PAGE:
Healthy Profits

October 2nd, 2009 § 4 comments

Yesterday the Guardian revealed the sheer magnitude of the sums of money spent by Lobbyists on both sides in the great healthcare debate in the US:

Lobbyists representing the commercial interests of those who are opposed to the introduction of public health insurance have spent a grand total of $380 million on advertising campaigns, lobbying and direct political contributions, whilst those supportive of the bill, such as the Pharmaceutical companies, have stumped up $150 million.

These methods of lobbying have been described as ‘morally suspect’, rather an understatement of the situation, and indeed cast yet another dark cloud over the mechanisms of democracy, and the brand of democracy that the US are attempting to export all over the world.

What this shows us, alongside yet another damnation of the current democratic system, is that the Capitalist system is so wasteful and incapable of satisfying even the most basic of human needs. Anne Kruger, a famous neoliberal and pro-capitalist academic, wrote about ‘rent seeking’ in the 1990’s, arguing that rent-seeking, defined as the quest for access to  ‘super profits’ (profits gained over and above the profits one would expect to receive in a perfectly competitive market), is wasteful to the economy, as Firms compete for these super profits at the expense of investment. Kruegers’ original model was used to criticise certain countries in the Developing world for the non-market policies that they implemented. Supporters of the efficiency of the market would yet again hold up this model, and argue that the public medical insurance scheme proposed by Obama is government intervention is anti-market, which in a sense it is. The $430 million spent by the Firms in competing for the super profits could have been used more productively if it were invested.

So far so good, Ms Krueger, you almost have us convinced that Obamas’ proposed reforms have actually contributed to a reduction in the efficiency of the market. If you are arguing that this sum could have been invested in the  public healthcare system, not made it’s way into the pockets of the already super -rich that inhabit Capital Hill, sorry, Capitol Hill, then that is very admirable of you.

However, this kind of argument is consistently used to hide that basic fact that the market is simply defunct as a system that can fulfill even the most basic of human needs.  Another finding of Kruegers’ model is that the amount that Firms are willing to spend on competing for the super profits will eventually equal the amount of super profits available to them. As the legislation has not been passed yet, and we do not know how much more will be spent, what we can say is that there is at least $380 million in super profits up for grabs.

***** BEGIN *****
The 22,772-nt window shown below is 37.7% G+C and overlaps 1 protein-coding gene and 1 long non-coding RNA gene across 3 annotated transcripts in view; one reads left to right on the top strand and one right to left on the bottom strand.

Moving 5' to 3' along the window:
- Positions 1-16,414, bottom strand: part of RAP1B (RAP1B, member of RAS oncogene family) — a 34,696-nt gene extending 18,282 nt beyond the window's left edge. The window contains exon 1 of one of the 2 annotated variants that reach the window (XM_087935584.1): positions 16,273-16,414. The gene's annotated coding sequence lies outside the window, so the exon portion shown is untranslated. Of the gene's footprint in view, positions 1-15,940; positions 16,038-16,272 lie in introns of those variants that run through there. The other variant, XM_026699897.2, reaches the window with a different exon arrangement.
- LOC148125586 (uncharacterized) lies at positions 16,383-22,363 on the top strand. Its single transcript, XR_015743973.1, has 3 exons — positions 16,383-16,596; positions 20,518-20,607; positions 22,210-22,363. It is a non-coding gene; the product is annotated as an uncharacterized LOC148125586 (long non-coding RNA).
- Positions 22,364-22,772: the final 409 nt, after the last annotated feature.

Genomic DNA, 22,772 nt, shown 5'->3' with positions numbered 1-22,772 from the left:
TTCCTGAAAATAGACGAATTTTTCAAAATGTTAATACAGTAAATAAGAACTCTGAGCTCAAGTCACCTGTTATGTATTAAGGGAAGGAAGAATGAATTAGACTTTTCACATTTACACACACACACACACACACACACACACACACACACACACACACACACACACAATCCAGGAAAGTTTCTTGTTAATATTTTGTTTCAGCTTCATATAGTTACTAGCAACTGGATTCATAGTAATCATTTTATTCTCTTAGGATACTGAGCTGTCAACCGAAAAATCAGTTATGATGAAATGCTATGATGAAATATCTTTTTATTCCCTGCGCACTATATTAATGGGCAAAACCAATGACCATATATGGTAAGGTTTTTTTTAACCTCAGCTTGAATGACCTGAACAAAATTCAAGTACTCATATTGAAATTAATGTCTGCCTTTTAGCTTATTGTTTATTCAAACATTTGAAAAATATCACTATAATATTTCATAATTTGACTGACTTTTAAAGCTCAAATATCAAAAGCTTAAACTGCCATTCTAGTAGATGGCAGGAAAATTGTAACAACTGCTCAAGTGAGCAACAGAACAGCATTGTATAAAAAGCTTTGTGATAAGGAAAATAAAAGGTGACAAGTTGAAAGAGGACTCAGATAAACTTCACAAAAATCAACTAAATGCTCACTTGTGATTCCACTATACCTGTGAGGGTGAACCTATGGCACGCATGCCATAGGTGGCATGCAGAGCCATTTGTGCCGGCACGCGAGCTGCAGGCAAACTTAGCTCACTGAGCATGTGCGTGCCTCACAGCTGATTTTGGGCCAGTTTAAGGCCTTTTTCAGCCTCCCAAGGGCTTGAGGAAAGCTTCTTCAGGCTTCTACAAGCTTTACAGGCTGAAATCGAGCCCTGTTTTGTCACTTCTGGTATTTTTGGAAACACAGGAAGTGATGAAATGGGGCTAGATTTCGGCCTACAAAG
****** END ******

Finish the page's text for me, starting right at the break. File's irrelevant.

We can also say that without the proposed legislation, these $380 million worth of profits implicitly coexist,  and rely on the fact that an estimated 46 million of the poorest Americans are excluded from the healthcare system as they are unable to afford either the private medical insurance or the fees.  To put it bluntly, the ‘efficient’ market outcome trades off $380 million in profits against the healthcare needs of the poorest 15% of the US population. This is what ‘efficiency’ means in real terms, and is characteristic of the market outcomes that we see all over the world. It is one of the starkest examples of how the capitalist system places profit above human need.

§ 4 Responses to Healthy Profits"

  • I read this too, horrible stuff, it surprises me that many American people still don’t get it and it seems that the public option is all but gone.
    .-= Daniel Hoffmann-Gill´s last blog ..Barack Obama’s Amazingly Consistent Smile =-.

  • marlin says:

    The public option needs to be gone, we have too much corp influence in our government, and adding this would give the big lobby more power over the people in basic decisions in our lives.

    We need to outlaw corp lobby, stop the back door deals and get the politicians working for the people.

    You brought up some good points, but miss the core of the arguement. We know that there are two sides looking to gain over this, so I ask one question. Who wrote the bills? not who sponsored them, but who wrote them. That is the question, and the next one is “why” did they write them and get a paid off politician to sponsore it?

    This will likely lead you to the truth.

    [edit: links removed as it’s late and I’m drunk and not sure if it’s spam or not. Got a problem? No? Good]

  • Marlin says:

    You must have been drunk, you can not tell a personal written comment? Fuck you for even assuming it was spam you idiot!

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